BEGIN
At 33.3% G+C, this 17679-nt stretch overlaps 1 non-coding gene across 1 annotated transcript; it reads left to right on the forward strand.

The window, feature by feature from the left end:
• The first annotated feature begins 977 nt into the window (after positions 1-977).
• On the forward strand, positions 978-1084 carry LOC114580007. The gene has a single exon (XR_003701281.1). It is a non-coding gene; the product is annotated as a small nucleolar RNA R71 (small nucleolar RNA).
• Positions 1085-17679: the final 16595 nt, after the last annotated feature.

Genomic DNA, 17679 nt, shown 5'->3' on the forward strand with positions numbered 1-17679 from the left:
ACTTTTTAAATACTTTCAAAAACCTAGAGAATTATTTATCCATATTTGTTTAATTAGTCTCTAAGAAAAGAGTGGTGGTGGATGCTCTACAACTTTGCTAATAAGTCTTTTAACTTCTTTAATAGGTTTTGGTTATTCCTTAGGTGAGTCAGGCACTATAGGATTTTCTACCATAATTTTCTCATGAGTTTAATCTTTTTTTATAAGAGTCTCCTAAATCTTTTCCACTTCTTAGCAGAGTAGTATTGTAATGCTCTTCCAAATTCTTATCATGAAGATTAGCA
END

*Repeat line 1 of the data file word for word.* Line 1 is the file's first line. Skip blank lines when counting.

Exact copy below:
At 33.3% G+C, this 17679-nt stretch overlaps 1 non-coding gene across 1 annotated transcript; it reads left to right on the forward strand.